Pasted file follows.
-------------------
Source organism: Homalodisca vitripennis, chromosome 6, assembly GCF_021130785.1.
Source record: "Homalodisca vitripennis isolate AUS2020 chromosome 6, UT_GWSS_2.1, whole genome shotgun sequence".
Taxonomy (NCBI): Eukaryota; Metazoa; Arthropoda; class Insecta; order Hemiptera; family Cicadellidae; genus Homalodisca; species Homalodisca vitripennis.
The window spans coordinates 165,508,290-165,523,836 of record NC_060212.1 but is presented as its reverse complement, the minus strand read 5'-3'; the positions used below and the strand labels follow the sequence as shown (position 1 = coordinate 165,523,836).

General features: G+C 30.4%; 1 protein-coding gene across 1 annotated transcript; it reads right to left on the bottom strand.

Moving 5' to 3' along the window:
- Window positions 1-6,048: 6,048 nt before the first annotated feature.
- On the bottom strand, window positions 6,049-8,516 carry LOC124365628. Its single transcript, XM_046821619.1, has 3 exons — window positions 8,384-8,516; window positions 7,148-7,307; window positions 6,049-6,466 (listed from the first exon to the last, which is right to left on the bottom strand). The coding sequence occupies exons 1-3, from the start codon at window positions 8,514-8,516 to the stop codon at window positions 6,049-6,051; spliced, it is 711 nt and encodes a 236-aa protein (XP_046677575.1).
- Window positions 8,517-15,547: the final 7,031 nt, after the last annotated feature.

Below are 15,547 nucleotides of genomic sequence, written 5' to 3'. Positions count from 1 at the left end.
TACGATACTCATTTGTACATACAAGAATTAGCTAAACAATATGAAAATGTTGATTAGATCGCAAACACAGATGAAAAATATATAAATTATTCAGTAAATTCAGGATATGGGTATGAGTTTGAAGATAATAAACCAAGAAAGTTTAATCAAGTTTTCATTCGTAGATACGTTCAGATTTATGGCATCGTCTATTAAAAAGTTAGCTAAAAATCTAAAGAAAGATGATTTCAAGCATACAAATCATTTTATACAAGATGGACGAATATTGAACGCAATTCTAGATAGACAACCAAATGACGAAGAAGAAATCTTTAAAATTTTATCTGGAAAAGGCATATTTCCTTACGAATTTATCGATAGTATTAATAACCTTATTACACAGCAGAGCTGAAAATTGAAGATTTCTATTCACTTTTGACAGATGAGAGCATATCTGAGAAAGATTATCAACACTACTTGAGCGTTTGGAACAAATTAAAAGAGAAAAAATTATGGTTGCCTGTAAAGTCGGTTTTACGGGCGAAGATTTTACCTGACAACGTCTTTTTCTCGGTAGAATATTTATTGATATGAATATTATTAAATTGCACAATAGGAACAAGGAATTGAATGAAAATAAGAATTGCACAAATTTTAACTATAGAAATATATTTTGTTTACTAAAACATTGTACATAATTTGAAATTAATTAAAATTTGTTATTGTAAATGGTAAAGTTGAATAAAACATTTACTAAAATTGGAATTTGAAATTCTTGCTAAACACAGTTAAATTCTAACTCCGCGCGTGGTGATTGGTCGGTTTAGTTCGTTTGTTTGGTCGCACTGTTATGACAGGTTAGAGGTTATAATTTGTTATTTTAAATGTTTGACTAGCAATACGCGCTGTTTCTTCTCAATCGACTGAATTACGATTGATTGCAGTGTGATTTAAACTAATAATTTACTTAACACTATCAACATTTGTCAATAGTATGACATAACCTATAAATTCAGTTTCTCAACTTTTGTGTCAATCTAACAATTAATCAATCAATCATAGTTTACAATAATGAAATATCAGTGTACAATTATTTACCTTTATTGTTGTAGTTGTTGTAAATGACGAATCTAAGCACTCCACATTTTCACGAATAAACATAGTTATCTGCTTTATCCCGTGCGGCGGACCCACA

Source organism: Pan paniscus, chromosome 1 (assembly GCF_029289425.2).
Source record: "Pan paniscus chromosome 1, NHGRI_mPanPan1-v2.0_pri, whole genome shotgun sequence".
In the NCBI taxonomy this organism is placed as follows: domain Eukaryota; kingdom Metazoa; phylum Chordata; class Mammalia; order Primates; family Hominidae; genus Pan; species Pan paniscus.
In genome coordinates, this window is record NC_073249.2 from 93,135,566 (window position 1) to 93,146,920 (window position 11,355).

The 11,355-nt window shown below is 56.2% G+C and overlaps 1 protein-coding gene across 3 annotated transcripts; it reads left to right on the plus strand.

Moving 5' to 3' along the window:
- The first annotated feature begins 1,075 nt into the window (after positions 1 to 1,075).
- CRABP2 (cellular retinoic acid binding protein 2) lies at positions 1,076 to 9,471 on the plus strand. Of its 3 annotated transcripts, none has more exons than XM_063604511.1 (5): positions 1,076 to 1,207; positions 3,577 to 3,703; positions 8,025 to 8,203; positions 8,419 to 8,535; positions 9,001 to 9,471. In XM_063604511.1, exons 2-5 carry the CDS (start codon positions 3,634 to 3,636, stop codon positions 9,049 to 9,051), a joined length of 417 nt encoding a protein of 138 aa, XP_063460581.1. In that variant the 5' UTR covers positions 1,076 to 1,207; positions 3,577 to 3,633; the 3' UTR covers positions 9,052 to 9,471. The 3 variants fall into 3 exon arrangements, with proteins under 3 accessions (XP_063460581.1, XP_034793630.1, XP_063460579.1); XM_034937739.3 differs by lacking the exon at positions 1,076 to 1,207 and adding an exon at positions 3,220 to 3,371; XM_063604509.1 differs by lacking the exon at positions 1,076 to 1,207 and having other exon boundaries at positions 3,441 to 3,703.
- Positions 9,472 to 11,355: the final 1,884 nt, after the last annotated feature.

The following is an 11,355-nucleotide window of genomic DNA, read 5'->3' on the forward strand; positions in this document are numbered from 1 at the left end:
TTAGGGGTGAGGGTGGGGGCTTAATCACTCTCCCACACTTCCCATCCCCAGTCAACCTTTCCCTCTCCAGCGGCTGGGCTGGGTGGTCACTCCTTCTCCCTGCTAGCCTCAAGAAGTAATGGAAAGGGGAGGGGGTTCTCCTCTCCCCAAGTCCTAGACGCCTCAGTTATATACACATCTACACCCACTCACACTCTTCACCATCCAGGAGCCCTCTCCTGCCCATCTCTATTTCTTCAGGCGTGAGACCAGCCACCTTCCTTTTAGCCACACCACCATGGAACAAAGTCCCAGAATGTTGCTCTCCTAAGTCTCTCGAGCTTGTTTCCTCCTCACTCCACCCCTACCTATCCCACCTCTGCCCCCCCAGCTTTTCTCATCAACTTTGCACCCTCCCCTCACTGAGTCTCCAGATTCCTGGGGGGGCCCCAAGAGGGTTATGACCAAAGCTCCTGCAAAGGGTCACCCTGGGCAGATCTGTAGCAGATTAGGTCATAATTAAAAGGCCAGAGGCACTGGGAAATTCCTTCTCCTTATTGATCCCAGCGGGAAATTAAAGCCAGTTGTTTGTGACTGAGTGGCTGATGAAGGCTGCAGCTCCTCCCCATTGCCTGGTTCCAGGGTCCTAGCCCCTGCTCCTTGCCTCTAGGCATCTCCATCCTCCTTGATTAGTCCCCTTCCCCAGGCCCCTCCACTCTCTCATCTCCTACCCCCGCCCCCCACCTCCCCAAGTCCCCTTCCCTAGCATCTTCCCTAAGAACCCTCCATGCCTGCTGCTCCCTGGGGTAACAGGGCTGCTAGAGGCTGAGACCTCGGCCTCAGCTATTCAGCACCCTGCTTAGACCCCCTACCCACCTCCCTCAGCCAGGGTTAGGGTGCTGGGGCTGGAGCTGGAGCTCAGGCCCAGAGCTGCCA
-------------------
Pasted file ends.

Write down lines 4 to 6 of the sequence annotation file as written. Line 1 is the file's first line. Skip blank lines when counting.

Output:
The window spans coordinates 165,508,290-165,523,836 of record NC_060212.1 but is presented as its reverse complement, the minus strand read 5'-3'; the positions used below and the strand labels follow the sequence as shown (position 1 = coordinate 165,523,836).

General features: G+C 30.4%; 1 protein-coding gene across 1 annotated transcript; it reads right to left on the bottom strand.

Moving 5' to 3' along the window: